The ICDT was established eleven years ago, in 2005. At that time, supporting the democratic transition was a novel effort to which the leading democracies of the world were strongly committed. The basic idea was that similarly to the Central and Eastern European processes, democratic transition can be swift and absent of problems in most parts of the world. Contrary to George W. Bush’s way of “promoting democracy” which was generally considered as violent, the new approach based on policy-related knowledge and real experience about transition processes was welcomed and endorsed. The novel initiative received both political and financial support. It is not an overstatement that the ICDT has become a well-known organization throughout the world and set an example for many organizations pursuing the aim of making a similar effort.
The phenomena of the past few years, that is, the aftermath of the global economic crisis and the promising but eventually failed attempts at transition to democracy (the Arab Spring) have shaken the belief in the efficacy of promoting democracy and made attracting financial resources harder. Moreover, the communication which stigmatized the organizations and states receiving such a support as corrupt has made the work of organizations dealing with democratic transition harder and discouraged donors as well.
The abovementioned events have led to debates all over the world about the concept and practice of democracy. There is an intensive, ongoing discussion regarding whether a universal concept of democracy really exists and how certain historical, geographical and economic determinants influence the prospects of states for democracy. It can be said that conducting research into the nature of democracy and mapping the actual tendencies have become the most popular domain of political discourse.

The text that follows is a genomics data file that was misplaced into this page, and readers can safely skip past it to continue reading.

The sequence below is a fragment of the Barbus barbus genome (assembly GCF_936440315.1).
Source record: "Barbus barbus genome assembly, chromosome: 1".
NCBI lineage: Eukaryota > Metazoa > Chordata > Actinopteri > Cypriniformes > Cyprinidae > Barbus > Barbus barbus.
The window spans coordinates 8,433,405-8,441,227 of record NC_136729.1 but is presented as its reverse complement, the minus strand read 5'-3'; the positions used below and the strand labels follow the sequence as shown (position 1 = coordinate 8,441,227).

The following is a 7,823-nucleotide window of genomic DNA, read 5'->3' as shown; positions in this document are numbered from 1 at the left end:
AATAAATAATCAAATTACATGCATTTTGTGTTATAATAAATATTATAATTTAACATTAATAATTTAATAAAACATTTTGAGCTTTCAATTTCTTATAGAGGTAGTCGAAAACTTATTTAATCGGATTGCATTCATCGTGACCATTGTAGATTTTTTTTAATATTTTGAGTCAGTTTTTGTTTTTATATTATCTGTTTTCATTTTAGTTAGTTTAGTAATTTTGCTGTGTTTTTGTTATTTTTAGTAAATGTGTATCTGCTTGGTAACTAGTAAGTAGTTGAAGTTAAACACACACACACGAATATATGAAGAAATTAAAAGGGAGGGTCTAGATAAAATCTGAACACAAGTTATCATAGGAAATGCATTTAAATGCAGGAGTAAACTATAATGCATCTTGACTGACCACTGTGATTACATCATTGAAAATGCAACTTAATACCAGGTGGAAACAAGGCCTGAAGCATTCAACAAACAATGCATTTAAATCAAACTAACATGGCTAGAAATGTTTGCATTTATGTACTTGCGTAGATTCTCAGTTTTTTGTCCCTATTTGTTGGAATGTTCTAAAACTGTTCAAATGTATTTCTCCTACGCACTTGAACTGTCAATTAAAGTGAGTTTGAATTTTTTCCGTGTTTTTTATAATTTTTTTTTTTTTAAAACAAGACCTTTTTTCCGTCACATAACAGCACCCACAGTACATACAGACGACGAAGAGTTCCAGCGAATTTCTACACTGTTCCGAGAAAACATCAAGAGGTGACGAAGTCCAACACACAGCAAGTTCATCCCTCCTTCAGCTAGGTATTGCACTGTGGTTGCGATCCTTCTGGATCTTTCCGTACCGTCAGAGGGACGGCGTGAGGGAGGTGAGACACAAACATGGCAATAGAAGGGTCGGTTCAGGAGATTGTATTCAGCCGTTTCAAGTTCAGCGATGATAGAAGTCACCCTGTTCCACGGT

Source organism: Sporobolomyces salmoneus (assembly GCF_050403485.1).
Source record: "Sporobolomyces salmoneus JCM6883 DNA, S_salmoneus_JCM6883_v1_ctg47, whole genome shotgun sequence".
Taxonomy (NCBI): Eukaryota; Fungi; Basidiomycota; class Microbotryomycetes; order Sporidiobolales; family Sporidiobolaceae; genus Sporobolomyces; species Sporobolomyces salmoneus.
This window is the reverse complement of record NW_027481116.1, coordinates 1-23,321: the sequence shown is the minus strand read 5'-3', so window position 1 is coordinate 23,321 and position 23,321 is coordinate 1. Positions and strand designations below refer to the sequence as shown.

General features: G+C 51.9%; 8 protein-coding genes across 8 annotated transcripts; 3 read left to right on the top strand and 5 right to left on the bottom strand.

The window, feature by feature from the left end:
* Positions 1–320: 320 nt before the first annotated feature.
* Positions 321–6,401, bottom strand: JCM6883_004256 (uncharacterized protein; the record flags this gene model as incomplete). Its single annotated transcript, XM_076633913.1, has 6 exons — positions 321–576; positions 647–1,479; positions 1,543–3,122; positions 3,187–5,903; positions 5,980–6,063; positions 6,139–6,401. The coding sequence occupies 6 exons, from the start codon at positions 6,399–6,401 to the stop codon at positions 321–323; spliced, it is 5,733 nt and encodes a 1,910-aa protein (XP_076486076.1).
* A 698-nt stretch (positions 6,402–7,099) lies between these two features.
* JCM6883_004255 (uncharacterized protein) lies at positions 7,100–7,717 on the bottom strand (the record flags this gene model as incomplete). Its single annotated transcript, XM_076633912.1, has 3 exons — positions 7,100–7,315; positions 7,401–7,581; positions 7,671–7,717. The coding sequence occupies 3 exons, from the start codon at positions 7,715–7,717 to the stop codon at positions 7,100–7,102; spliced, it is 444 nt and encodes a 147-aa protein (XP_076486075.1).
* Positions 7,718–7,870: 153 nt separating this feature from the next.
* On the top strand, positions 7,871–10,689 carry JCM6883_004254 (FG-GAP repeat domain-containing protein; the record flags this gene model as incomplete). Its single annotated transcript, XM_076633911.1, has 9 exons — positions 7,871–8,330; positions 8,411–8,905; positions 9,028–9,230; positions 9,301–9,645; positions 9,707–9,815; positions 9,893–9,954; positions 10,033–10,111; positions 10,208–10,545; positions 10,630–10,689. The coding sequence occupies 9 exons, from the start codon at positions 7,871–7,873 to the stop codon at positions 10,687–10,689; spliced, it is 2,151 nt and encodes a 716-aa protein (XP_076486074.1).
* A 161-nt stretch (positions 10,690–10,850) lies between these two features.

This process is a challenge and a unique opportunity as well for the ICDT. It is a challenge because the Hungarian transition was only one example among many. Nevertheless, it is an opportunity because the last eleven years have provided the ICDT with particularly valuable experience from every part of the world. Having this kind of knowledge and know-how, we can be credible for both the donors of the developed world and the institutions and organizations of countries with the aim of transition.
The scope of this short strategic document does not allow us to analyze the different forms of democracy. It can be a future task which fits the mission of the ICDT perfectly. Nonetheless, it is important to make ourselves aware of the fact that the traditional understanding of democracy is changing, particularly in the case of fledgling democracies. This change is assessed by different political streams in different ways. Without taking sides in this regard, we can say that there is an increasing demand for new, tailored concepts of democracy in countries undergoing democratic transition. We must assess the opportunities and directions of this trend, and the ICDT must use its experience in order for the countries undergoing change to be able to gain as much as possible from the successes of our region based on their tailored needs.
The conclusion for the ICDT as regards the future is that the Hungarian „example” cannot be universalized, since the solutions can be applied only by adapting them to local peculiarities and opportunities. As we have experienced it in the past few years, we must provide the “target countries” with possible alternatives which preserve the fundamental values of the Western European model, but offer alternative methods adequate for the new situation and the level of development.
The circle of our potential donors is modified and expanded accordingly. Besides „traditional” donors (the Hungarian government, the IVF, the governments of the Scandinavian countries and the more significant foundations), we must reach out to the governments and corporations of new countries and make the potential donors of the private sector interested. In order to do so, it is necessary to know the sectoral (economic, social, reform policy) aspects of democratic transition and transmit this knowledge.